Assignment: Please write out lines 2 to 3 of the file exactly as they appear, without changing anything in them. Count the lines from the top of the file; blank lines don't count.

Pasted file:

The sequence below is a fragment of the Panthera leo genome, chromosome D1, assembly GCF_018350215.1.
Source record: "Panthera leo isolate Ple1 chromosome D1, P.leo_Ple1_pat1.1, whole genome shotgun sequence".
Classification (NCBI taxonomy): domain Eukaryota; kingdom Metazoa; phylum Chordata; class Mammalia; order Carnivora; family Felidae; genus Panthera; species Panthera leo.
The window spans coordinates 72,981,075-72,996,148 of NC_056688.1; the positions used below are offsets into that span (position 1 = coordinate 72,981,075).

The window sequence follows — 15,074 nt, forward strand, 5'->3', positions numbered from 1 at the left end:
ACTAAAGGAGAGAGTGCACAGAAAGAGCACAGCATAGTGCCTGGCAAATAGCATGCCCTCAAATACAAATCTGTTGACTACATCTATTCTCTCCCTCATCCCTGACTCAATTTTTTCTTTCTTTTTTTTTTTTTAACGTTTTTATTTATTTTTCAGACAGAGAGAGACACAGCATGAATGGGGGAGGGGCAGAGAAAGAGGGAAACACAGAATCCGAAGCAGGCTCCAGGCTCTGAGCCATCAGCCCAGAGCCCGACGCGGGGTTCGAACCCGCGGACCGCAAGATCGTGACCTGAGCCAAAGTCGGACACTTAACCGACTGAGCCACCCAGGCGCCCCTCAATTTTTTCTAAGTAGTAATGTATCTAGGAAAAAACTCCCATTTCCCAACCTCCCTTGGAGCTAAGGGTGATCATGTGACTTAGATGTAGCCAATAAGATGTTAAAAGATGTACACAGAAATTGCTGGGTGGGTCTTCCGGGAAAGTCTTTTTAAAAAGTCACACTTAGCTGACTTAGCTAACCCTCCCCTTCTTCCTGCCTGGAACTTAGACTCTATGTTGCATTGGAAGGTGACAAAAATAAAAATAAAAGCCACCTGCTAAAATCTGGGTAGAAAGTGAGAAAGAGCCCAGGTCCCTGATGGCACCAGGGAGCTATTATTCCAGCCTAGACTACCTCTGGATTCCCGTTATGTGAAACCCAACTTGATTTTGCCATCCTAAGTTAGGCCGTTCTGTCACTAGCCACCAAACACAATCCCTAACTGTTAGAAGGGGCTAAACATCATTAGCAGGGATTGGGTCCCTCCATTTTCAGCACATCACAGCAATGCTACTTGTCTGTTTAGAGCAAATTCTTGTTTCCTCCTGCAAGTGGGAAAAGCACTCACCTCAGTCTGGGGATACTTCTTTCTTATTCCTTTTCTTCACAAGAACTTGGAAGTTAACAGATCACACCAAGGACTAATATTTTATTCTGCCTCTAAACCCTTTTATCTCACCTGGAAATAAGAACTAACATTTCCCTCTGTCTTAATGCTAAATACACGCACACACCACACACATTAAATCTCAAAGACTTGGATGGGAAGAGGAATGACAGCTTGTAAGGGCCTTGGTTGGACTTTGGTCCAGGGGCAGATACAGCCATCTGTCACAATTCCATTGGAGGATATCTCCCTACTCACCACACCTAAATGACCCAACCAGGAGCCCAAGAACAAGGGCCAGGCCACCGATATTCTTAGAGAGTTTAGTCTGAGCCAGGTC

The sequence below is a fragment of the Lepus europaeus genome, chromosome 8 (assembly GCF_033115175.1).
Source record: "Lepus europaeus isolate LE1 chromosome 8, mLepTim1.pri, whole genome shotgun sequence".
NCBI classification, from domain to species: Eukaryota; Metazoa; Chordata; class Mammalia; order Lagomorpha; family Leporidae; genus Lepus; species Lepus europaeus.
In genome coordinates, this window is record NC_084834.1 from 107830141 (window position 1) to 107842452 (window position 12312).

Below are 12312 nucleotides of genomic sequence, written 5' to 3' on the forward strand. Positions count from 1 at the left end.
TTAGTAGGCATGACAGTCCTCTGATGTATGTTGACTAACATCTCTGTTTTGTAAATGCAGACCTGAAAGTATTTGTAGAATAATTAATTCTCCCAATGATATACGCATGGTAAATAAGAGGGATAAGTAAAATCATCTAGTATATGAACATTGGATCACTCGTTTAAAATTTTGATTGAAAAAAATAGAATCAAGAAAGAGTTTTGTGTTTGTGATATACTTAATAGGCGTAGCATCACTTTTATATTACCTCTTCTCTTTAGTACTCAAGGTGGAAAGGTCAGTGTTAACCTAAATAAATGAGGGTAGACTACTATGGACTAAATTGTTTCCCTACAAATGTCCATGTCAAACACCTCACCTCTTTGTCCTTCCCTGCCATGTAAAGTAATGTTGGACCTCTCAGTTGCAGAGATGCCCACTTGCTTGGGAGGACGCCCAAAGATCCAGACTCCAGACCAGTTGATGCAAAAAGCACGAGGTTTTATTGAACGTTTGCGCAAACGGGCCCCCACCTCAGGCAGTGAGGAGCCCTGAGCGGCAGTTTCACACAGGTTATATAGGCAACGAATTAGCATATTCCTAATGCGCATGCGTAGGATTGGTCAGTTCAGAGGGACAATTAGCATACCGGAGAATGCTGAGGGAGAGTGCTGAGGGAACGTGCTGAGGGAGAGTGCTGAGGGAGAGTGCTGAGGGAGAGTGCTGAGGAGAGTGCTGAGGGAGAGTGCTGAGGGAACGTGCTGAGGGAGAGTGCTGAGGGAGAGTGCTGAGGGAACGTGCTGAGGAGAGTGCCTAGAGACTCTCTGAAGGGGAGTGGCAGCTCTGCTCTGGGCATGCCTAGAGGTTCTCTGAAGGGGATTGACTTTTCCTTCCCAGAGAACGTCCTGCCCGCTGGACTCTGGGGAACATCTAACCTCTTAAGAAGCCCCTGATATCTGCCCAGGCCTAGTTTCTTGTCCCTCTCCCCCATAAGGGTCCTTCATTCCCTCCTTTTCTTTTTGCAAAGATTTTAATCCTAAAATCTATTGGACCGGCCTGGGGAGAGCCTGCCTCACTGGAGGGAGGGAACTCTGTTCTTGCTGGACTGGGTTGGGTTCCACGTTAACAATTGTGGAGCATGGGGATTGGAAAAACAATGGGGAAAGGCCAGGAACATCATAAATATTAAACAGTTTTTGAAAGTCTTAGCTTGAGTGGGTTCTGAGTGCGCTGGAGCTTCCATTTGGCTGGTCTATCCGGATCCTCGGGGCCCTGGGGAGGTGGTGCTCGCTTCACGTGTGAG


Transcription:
Source record: "Panthera leo isolate Ple1 chromosome D1, P.leo_Ple1_pat1.1, whole genome shotgun sequence".
Classification (NCBI taxonomy): domain Eukaryota; kingdom Metazoa; phylum Chordata; class Mammalia; order Carnivora; family Felidae; genus Panthera; species Panthera leo.